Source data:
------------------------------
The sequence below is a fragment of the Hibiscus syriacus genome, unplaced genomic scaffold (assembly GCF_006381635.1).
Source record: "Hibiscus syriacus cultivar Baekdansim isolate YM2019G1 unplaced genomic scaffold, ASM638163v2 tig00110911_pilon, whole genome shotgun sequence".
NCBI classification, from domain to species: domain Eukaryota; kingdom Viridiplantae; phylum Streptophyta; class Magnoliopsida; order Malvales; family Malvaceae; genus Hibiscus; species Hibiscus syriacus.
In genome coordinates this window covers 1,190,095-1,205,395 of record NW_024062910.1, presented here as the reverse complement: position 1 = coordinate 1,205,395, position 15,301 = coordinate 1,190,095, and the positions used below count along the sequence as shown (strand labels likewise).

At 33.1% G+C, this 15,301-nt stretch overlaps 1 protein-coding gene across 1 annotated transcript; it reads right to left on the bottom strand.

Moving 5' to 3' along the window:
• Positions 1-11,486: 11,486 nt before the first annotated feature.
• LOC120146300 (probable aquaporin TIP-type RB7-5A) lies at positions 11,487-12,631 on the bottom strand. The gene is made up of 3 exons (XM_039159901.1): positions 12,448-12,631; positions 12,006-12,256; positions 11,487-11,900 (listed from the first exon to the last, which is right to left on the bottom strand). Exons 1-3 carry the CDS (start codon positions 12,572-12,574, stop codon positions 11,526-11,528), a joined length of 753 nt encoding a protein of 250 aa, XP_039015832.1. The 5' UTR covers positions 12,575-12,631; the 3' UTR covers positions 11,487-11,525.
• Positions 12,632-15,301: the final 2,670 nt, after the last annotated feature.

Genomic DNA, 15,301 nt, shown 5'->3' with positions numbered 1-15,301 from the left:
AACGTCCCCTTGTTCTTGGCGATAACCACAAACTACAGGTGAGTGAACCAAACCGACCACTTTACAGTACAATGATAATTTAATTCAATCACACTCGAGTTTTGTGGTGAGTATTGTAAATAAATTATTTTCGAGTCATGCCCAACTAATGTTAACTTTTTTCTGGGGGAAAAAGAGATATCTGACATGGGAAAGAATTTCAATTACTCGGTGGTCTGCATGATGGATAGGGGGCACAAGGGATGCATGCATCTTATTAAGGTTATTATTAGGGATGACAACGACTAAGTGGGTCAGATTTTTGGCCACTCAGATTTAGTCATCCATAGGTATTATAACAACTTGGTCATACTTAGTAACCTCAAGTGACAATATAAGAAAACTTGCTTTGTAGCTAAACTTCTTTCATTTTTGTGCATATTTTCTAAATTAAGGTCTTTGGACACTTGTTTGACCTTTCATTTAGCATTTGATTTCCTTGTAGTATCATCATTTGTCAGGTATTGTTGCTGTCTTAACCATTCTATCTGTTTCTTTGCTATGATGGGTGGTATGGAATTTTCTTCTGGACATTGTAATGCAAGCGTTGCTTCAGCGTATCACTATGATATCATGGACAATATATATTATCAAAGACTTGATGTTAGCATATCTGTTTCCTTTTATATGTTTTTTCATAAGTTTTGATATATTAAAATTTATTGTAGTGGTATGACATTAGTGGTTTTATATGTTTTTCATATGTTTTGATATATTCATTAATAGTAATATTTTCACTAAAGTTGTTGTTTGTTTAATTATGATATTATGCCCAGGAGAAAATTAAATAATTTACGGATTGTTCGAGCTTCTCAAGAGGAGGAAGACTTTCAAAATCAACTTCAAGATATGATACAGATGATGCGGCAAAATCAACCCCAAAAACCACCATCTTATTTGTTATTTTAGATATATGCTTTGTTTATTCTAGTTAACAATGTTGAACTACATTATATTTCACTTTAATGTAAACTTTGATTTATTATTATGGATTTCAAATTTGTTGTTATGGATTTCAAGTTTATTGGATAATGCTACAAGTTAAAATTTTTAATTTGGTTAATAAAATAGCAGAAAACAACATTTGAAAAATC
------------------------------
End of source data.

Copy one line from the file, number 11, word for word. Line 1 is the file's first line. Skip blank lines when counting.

AACGTCCCCTTGTTCTTGGCGATAACCACAAACTACAGGTGAGTGAACCAAACCGACCACTTTACAGTACAATGATAATTTAATTCAATCACACTCGAGTTTTGTGGTGAGTATTGTAAATAAATTATTTTCGAGTCATGCCCAACTAATGTTAACTTTTTTCTGGGGGAAAAAGAGATATCTGACATGGGAAAGAATTTCAATTACTCGGTGGTCTGCATGATGGATAGGGGGCACAAGGGATGCATGCATCTTATTAAGGTTATTATTAGGGATGACAACGACTAAGTGGGTCAGATTTTTGGCCACTCAGATTTAGTCATCCATAGGTATTATAACAACTTGGTCATACTTAGTAACCTCAAGTGACAATATAAGAAAACTTGCTTTGTAGCTAAACTTCTTTCATTTTTGTGCATATTTTCTAAATTAAGGTCTTTGGACACTTGTTTGACCTTTCATTTAGCATTTGATTTCCTTGTAGTATCATCATTTGTCAGGTATTGTTGCTGTCTTAACCATTCTATCTGTTTCTTTGCTATGATGGGTGGTATGGAATTTTCTTCTGGACATTGTAATGCAAGCGTTGCTTCAGCGTATCACTATGATATCATGGACAATATATATTATCAAAGACTTGATGTTAGCATATCTGTTTCCTTTTATATGTTTTTTCATAAGTTTTGATATATTAAAATTTATTGTAGTGGTATGACATTAGTGGTTTTATATGTTTTTCATATGTTTTGATATATTCATTAATAGTAATATTTTCACTAAAGTTGTTGTTTGTTTAATTATGATATTATGCCCAGGAGAAAATTAAATAATTTACGGATTGTTCGAGCTTCTCAAGAGGAGGAAGACTTTCAAAATCAACTTCAAGATATGATACAGATGATGCGGCAAAATCAACCCCAAAAACCACCATCTTATTTGTTATTTTAGATATATGCTTTGTTTATTCTAGTTAACAATGTTGAACTACATTATATTTCACTTTAATGTAAACTTTGATTTATTATTATGGATTTCAAATTTGTTGTTATGGATTTCAAGTTTATTGGATAATGCTACAAGTTAAAATTTTTAATTTGGTTAATAAAATAGCAGAAAACAACATTTGAAAAATC